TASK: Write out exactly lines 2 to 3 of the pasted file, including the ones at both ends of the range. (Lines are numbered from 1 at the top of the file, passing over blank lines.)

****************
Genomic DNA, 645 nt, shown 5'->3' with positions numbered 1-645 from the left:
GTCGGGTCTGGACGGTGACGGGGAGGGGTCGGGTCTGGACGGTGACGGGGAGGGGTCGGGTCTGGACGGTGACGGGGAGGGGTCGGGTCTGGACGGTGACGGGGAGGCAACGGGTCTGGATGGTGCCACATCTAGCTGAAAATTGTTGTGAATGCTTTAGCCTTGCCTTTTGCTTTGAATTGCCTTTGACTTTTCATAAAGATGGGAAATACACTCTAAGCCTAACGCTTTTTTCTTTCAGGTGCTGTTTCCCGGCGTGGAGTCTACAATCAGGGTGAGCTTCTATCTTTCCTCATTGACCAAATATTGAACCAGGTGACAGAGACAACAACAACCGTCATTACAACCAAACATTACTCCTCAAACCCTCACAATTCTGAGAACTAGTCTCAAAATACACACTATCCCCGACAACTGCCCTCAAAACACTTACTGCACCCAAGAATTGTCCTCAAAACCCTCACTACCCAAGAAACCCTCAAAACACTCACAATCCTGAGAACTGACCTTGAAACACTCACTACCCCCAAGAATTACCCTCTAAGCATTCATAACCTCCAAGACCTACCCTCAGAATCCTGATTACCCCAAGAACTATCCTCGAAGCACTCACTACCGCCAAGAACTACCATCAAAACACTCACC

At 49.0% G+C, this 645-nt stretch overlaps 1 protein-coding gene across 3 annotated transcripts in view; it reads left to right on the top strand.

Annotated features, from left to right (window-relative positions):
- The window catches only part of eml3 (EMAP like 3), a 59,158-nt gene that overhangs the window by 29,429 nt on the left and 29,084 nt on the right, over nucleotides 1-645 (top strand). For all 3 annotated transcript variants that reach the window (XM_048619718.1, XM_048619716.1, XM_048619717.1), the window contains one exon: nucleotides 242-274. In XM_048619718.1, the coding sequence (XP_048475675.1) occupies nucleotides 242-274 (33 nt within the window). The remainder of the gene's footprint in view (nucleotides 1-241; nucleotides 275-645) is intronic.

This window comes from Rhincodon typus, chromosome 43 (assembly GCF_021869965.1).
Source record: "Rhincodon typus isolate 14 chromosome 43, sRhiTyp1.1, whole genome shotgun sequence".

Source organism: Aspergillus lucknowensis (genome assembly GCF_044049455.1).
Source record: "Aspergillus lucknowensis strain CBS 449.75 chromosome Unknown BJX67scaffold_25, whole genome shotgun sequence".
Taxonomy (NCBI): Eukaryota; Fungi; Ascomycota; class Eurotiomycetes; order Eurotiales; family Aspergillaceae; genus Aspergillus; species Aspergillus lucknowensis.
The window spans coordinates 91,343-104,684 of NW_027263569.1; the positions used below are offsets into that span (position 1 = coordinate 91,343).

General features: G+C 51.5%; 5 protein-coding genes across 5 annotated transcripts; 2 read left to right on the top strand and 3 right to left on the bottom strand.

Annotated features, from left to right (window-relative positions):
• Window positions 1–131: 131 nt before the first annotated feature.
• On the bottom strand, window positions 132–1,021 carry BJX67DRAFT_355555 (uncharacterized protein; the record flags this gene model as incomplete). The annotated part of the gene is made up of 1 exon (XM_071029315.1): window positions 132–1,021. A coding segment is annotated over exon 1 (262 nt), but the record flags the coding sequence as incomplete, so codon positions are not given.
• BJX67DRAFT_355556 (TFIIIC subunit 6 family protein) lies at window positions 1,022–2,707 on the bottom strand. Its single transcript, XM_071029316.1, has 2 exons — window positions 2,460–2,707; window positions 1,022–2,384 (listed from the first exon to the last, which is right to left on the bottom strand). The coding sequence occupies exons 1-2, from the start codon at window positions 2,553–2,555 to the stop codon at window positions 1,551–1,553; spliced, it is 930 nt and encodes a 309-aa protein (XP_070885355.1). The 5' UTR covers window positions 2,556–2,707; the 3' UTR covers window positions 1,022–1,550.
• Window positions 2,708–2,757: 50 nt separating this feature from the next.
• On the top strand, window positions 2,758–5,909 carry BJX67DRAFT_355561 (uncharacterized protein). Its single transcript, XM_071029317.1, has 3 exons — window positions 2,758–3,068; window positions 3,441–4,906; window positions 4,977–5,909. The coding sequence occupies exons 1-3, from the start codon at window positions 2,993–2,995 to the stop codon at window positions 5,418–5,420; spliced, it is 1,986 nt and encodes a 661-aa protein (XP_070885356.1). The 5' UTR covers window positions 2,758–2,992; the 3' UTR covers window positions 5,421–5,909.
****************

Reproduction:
GTCGGGTCTGGACGGTGACGGGGAGGGGTCGGGTCTGGACGGTGACGGGGAGGGGTCGGGTCTGGACGGTGACGGGGAGGGGTCGGGTCTGGACGGTGACGGGGAGGCAACGGGTCTGGATGGTGCCACATCTAGCTGAAAATTGTTGTGAATGCTTTAGCCTTGCCTTTTGCTTTGAATTGCCTTTGACTTTTCATAAAGATGGGAAATACACTCTAAGCCTAACGCTTTTTTCTTTCAGGTGCTGTTTCCCGGCGTGGAGTCTACAATCAGGGTGAGCTTCTATCTTTCCTCATTGACCAAATATTGAACCAGGTGACAGAGACAACAACAACCGTCATTACAACCAAACATTACTCCTCAAACCCTCACAATTCTGAGAACTAGTCTCAAAATACACACTATCCCCGACAACTGCCCTCAAAACACTTACTGCACCCAAGAATTGTCCTCAAAACCCTCACTACCCAAGAAACCCTCAAAACACTCACAATCCTGAGAACTGACCTTGAAACACTCACTACCCCCAAGAATTACCCTCTAAGCATTCATAACCTCCAAGACCTACCCTCAGAATCCTGATTACCCCAAGAACTATCCTCGAAGCACTCACTACCGCCAAGAACTACCATCAAAACACTCACC

At 49.0% G+C, this 645-nt stretch overlaps 1 protein-coding gene across 3 annotated transcripts in view; it reads left to right on the top strand.